Fish and Wildlife Mandate: “Culture War”
Subject: “Refocusing WA Fish and Wildlife’s mandate on conservation” [April 7, Opinion]:
Fred Koontz’s assertion that the mandate of the Washington Department of Fish and Wildlife and its commission to preserve and protect wildlife while providing consumption opportunities must refocus to reverse biodiversity decline is wrong.
Wildlife management policy is informed by science that evolves with the growth of knowledge. Challenges to policy development stem from responding to diverse cultural values and practices. Koontz’s demand that the preservationist precept dominate other cultural practices is a culture war. For culture warriors, not winning the war seems like a quagmire. Sound policy-making does not ban traditional values and practices simply because of intolerance.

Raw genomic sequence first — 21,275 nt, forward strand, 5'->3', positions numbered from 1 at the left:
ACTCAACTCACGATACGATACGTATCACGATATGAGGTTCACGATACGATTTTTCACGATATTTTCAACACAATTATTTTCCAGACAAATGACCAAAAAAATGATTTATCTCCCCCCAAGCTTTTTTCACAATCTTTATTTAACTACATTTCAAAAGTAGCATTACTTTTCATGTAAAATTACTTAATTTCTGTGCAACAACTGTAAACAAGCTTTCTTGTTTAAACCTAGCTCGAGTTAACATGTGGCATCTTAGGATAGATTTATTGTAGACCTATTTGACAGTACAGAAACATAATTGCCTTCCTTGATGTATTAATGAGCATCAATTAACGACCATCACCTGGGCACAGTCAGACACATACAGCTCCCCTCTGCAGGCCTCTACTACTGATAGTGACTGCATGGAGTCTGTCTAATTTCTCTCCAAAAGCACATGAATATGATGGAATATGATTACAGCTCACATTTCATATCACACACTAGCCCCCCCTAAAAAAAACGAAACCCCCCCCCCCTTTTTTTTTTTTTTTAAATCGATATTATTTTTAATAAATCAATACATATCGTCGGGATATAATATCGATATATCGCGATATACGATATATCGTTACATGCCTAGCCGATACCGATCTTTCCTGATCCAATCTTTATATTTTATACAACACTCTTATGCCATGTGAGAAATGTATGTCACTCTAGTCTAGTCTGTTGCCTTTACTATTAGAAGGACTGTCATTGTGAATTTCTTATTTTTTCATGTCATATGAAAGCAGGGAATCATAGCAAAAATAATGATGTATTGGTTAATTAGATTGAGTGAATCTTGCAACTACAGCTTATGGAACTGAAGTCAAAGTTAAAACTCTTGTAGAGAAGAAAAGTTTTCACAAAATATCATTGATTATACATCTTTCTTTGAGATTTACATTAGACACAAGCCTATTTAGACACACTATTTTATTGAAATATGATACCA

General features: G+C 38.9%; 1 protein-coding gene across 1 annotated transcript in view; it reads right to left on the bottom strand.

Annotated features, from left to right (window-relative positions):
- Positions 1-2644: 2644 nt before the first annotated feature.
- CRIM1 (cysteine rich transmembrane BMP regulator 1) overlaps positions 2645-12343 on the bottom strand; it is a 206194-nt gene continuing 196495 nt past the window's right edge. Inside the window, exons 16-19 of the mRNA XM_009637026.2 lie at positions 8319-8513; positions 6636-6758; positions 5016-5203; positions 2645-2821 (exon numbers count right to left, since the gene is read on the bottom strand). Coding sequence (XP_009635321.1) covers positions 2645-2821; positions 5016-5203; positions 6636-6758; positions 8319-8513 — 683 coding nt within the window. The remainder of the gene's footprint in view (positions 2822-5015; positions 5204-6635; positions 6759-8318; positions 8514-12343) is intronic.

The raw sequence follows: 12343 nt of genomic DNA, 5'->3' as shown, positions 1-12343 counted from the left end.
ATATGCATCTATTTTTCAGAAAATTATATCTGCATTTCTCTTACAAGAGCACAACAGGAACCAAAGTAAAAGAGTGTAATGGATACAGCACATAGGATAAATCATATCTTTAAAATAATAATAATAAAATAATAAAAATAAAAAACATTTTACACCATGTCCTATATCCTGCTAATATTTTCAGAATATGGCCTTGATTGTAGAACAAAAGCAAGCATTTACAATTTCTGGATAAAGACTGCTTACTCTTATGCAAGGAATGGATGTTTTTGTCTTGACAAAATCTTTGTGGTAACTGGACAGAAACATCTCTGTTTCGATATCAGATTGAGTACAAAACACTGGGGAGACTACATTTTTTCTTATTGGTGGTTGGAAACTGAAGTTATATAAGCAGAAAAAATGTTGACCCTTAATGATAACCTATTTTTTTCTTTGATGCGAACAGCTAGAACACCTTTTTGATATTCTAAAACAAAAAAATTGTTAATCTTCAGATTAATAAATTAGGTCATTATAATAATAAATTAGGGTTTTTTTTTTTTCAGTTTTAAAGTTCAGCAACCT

In addition, conservation policies and practices contribute to biodiversity decline, exemplified by the destruction of the sage steppe ecosystem by overabundant feral horses, interference with salmon recovery by seals and sea lions. sea that are expanding their range, and ill-informed initiatives banning important tools like dogs and traps. The science-based conservation and management practices of Washington and other state fish and wildlife agencies, including hunting, are essential to preserving biodiversity. The North American model of wildlife conservation and the involvement of hunters in conservation, like organizations like Ducks Unlimited’s work to conserve waterfowl, have done more to preserve, protect and perpetuate wildlife than species litigation. threats of misappropriation of resources championed by Koontz during his short tenure as commissioner.
Kim Thorburn, Spokane, WDFW Commissioner (views expressed are those of the author and do not represent the commission)